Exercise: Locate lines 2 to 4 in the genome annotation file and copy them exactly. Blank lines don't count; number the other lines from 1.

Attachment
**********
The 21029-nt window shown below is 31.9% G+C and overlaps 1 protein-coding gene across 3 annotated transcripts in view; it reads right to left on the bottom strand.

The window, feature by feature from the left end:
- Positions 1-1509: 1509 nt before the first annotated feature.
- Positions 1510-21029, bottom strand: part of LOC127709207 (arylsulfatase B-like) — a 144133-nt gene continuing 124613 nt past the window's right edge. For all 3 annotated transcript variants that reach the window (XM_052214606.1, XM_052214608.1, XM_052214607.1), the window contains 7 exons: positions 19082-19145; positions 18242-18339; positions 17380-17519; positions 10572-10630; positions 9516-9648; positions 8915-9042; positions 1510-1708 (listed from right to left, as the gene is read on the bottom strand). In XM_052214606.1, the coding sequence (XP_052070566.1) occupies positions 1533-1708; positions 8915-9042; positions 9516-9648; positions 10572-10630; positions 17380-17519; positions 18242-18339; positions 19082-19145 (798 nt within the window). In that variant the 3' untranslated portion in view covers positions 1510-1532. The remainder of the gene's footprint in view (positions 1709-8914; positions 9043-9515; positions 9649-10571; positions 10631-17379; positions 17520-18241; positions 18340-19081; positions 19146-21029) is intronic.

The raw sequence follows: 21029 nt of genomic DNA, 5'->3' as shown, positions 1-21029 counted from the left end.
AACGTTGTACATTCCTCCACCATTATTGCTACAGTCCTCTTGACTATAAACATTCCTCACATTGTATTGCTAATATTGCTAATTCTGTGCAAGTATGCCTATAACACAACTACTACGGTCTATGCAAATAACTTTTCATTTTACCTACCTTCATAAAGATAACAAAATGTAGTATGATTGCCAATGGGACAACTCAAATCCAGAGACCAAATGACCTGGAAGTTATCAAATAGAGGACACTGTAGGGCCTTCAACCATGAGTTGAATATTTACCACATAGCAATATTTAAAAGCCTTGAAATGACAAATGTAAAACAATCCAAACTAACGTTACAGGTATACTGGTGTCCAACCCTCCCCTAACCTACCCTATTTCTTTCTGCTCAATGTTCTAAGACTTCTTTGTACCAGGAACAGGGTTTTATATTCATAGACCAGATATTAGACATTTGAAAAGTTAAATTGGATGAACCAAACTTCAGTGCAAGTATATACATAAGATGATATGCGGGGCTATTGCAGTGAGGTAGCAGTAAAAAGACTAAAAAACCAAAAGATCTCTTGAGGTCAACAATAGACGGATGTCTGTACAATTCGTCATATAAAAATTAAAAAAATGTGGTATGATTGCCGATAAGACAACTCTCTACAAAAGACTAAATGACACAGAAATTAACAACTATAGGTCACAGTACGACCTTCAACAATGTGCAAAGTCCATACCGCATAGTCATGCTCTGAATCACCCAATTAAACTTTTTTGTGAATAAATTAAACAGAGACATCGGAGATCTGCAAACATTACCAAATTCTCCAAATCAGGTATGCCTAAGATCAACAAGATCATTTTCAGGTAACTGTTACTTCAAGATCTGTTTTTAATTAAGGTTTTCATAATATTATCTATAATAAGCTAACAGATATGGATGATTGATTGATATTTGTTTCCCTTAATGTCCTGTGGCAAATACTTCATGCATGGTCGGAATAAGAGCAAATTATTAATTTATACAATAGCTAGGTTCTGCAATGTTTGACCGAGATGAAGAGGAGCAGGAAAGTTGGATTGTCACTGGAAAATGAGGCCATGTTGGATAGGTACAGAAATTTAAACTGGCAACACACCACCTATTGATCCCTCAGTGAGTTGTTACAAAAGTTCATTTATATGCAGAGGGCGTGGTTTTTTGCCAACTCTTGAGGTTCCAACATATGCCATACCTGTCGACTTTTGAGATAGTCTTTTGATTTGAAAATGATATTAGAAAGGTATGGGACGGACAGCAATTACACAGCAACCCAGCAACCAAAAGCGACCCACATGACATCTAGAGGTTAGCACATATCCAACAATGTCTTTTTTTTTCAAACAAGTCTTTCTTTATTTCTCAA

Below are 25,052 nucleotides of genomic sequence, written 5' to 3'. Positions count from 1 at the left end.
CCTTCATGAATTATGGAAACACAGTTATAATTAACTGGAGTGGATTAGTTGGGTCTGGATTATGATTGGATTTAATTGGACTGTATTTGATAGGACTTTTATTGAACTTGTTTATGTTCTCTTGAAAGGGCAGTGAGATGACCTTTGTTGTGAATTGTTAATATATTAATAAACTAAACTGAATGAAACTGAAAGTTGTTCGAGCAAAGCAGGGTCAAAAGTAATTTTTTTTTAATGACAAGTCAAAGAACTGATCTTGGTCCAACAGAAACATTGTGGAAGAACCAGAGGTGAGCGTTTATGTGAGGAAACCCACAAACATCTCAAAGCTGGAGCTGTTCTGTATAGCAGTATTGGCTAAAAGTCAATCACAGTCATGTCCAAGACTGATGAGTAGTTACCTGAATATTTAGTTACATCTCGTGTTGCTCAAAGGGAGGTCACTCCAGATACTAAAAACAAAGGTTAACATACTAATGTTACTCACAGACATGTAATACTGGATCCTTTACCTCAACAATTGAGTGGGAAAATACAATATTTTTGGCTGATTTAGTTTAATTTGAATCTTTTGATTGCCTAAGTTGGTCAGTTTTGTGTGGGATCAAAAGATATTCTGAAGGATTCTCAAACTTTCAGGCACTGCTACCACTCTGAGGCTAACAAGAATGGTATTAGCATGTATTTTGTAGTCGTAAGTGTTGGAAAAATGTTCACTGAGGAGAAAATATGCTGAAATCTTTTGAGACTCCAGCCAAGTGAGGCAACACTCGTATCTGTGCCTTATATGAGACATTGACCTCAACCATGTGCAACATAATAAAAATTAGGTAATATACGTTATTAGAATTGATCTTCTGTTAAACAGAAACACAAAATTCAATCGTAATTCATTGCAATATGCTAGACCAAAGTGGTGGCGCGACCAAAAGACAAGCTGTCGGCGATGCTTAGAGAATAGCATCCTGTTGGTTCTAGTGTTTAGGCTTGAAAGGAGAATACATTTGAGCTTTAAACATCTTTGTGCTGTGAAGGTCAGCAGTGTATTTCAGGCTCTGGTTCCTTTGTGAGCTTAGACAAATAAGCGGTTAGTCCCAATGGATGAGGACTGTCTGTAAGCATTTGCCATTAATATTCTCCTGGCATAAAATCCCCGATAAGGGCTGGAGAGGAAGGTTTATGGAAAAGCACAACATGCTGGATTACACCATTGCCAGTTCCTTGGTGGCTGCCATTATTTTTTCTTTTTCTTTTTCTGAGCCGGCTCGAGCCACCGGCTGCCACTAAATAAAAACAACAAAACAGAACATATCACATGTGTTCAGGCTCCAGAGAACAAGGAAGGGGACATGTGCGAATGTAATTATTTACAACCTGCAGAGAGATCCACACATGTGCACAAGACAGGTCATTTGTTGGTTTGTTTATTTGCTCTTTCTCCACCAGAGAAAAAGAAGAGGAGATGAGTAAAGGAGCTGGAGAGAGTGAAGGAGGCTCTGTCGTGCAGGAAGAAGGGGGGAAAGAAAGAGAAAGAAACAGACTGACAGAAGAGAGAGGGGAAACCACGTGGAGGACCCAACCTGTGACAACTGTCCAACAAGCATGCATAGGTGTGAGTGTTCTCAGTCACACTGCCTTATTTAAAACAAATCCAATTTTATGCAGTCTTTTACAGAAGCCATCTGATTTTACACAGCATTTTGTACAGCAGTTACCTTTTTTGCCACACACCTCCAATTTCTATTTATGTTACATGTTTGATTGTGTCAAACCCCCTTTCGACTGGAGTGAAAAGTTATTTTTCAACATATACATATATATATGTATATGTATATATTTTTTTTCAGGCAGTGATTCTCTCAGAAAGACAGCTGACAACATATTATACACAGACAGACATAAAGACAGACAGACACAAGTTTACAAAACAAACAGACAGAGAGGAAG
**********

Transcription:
The window, feature by feature from the left end:
- Positions 1-1509: 1509 nt before the first annotated feature.
- Positions 1510-21029, bottom strand: part of LOC127709207 (arylsulfatase B-like) — a 144133-nt gene continuing 124613 nt past the window's right edge. For all 3 annotated transcript variants that reach the window (XM_052214606.1, XM_052214608.1, XM_052214607.1), the window contains 7 exons: positions 19082-19145; positions 18242-18339; positions 17380-17519; positions 10572-10630; positions 9516-9648; positions 8915-9042; positions 1510-1708 (listed from right to left, as the gene is read on the bottom strand). In XM_052214606.1, the coding sequence (XP_052070566.1) occupies positions 1533-1708; positions 8915-9042; positions 9516-9648; positions 10572-10630; positions 17380-17519; positions 18242-18339; positions 19082-19145 (798 nt within the window). In that variant the 3' untranslated portion in view covers positions 1510-1532. The remainder of the gene's footprint in view (positions 1709-8914; positions 9043-9515; positions 9649-10571; positions 10631-17379; positions 17520-18241; positions 18340-19081; positions 19146-21029) is intronic.